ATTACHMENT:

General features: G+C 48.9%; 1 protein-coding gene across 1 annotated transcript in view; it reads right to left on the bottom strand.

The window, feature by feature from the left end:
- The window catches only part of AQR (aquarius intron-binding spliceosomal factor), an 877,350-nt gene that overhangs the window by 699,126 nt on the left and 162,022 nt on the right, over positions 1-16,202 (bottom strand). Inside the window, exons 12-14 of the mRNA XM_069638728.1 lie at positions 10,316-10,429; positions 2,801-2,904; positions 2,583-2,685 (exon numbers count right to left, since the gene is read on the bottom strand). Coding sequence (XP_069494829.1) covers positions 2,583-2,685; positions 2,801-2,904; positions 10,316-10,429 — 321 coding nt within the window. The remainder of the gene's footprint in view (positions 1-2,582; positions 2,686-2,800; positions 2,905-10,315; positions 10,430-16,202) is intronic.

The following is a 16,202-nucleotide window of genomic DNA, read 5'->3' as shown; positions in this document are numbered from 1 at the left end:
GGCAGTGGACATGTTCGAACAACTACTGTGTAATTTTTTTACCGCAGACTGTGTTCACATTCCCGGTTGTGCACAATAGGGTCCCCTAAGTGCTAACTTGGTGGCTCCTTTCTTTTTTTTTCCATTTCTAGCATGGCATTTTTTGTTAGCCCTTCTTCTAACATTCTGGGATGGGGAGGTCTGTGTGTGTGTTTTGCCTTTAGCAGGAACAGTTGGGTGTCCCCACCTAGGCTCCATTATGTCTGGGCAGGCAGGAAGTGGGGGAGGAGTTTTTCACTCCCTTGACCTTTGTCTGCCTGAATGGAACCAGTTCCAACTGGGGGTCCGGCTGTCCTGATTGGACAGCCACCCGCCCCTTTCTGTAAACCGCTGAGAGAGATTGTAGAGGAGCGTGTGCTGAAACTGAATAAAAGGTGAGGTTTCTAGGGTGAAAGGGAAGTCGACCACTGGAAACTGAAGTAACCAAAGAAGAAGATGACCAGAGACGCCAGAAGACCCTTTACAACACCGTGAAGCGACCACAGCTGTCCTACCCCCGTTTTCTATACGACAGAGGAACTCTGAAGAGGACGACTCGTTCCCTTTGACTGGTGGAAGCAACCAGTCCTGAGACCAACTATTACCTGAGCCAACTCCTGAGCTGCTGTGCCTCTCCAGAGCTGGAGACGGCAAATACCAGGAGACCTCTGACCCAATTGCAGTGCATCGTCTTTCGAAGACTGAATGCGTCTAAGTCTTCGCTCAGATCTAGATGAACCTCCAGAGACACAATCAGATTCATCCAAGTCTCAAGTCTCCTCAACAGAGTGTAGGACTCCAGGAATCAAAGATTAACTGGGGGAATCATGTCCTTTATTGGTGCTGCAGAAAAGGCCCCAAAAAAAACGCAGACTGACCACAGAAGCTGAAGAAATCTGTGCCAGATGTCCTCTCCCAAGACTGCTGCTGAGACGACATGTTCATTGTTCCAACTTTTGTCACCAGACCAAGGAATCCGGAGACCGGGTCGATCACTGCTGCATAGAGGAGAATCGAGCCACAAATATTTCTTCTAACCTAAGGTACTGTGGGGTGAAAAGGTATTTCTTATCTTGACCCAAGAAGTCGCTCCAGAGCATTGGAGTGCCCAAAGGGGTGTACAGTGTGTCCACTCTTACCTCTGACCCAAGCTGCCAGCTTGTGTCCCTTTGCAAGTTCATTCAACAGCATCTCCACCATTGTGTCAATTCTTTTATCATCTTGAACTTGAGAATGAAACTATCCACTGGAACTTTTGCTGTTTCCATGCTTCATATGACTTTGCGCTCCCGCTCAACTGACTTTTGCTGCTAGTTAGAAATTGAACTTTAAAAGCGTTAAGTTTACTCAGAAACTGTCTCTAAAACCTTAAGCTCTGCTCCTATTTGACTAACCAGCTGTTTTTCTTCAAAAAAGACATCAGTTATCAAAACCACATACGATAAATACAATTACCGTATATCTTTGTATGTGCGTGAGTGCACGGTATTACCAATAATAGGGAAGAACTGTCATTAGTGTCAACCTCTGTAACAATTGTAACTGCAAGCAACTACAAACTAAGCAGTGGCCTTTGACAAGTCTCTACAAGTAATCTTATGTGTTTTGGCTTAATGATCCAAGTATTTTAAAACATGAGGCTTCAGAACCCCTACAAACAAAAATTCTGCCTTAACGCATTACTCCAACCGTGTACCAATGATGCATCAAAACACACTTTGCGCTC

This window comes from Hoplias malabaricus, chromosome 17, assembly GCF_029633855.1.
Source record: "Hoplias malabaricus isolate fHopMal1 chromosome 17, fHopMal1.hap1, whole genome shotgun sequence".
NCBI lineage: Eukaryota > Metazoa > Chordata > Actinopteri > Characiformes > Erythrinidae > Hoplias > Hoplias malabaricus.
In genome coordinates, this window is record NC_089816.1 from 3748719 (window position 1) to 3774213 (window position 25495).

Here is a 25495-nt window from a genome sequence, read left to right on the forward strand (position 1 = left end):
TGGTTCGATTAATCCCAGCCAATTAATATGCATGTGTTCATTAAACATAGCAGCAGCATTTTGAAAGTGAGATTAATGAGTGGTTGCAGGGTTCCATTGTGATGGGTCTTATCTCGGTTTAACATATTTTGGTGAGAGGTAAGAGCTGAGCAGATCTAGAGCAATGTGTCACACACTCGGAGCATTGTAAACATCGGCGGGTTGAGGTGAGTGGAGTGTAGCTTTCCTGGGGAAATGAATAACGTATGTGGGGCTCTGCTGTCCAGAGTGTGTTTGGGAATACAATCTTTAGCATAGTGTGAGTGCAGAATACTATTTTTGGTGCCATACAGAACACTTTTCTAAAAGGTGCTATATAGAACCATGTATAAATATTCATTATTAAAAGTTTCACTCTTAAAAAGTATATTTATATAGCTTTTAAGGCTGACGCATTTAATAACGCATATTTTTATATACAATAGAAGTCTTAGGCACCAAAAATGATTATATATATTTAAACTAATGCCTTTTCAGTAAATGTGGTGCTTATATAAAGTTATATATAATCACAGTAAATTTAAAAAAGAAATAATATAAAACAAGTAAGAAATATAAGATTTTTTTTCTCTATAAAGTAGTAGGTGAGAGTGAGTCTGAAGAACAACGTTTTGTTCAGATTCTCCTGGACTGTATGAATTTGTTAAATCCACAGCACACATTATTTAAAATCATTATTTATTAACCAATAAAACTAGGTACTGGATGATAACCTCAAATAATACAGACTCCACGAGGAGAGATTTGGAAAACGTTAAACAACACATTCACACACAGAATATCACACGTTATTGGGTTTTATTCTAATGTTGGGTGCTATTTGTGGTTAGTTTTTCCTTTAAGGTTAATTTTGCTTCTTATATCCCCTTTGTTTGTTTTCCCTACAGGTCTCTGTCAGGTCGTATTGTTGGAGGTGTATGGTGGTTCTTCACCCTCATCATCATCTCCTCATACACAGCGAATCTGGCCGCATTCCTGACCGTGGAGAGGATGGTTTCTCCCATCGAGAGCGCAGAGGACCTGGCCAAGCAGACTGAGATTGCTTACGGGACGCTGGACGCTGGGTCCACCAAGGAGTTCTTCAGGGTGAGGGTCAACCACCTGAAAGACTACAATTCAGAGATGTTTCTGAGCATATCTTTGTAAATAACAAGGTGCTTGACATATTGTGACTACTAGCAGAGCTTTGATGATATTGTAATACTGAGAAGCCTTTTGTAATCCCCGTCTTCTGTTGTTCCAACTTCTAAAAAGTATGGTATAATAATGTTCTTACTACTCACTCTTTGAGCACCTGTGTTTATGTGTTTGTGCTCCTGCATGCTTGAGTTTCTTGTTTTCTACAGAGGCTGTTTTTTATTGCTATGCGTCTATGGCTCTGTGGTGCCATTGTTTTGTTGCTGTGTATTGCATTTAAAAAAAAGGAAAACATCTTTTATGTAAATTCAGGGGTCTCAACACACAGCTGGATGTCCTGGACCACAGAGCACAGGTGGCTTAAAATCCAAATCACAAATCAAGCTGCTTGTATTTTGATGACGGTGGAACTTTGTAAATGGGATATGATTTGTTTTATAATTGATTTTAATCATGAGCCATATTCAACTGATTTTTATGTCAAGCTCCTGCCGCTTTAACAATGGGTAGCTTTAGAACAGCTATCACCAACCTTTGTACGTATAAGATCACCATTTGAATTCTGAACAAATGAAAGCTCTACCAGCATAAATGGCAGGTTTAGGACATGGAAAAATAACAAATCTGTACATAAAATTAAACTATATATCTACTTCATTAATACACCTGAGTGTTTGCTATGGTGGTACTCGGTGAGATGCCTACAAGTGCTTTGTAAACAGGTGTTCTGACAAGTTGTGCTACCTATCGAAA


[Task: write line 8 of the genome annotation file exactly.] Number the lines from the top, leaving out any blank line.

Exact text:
NCBI lineage: Eukaryota > Metazoa > Chordata > Actinopteri > Characiformes > Erythrinidae > Hoplias > Hoplias malabaricus.